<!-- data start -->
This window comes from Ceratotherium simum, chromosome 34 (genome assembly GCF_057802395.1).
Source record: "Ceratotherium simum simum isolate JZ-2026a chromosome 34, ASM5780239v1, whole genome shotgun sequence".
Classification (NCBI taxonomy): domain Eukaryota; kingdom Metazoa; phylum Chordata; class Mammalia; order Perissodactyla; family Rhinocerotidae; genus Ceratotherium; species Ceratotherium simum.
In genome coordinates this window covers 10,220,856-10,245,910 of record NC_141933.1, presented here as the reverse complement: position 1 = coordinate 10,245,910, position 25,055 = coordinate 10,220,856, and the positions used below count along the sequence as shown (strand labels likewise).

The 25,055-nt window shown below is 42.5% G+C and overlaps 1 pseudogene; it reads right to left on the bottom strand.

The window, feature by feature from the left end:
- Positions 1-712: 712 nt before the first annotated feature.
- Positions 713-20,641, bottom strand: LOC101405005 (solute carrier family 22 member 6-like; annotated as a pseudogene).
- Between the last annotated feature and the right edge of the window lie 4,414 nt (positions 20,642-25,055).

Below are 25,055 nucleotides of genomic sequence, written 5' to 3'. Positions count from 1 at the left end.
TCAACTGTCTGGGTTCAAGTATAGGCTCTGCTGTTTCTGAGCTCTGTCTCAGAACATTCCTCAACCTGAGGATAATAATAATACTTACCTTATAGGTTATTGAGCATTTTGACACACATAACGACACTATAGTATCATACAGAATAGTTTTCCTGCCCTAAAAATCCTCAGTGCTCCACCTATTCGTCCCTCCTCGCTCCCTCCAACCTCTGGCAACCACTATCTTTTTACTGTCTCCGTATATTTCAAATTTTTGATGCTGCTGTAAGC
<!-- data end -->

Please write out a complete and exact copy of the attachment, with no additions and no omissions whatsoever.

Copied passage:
This window comes from Ceratotherium simum, chromosome 34 (genome assembly GCF_057802395.1).
Source record: "Ceratotherium simum simum isolate JZ-2026a chromosome 34, ASM5780239v1, whole genome shotgun sequence".
Classification (NCBI taxonomy): domain Eukaryota; kingdom Metazoa; phylum Chordata; class Mammalia; order Perissodactyla; family Rhinocerotidae; genus Ceratotherium; species Ceratotherium simum.
In genome coordinates this window covers 10,220,856-10,245,910 of record NC_141933.1, presented here as the reverse complement: position 1 = coordinate 10,245,910, position 25,055 = coordinate 10,220,856, and the positions used below count along the sequence as shown (strand labels likewise).

The 25,055-nt window shown below is 42.5% G+C and overlaps 1 pseudogene; it reads right to left on the bottom strand.

The window, feature by feature from the left end:
- Positions 1-712: 712 nt before the first annotated feature.
- Positions 713-20,641, bottom strand: LOC101405005 (solute carrier family 22 member 6-like; annotated as a pseudogene).
- Between the last annotated feature and the right edge of the window lie 4,414 nt (positions 20,642-25,055).

Below are 25,055 nucleotides of genomic sequence, written 5' to 3'. Positions count from 1 at the left end.
TCAACTGTCTGGGTTCAAGTATAGGCTCTGCTGTTTCTGAGCTCTGTCTCAGAACATTCCTCAACCTGAGGATAATAATAATACTTACCTTATAGGTTATTGAGCATTTTGACACACATAACGACACTATAGTATCATACAGAATAGTTTTCCTGCCCTAAAAATCCTCAGTGCTCCACCTATTCGTCCCTCCTCGCTCCCTCCAACCTCTGGCAACCACTATCTTTTTACTGTCTCCGTATATTTCAAATTTTTGATGCTGCTGTAAGC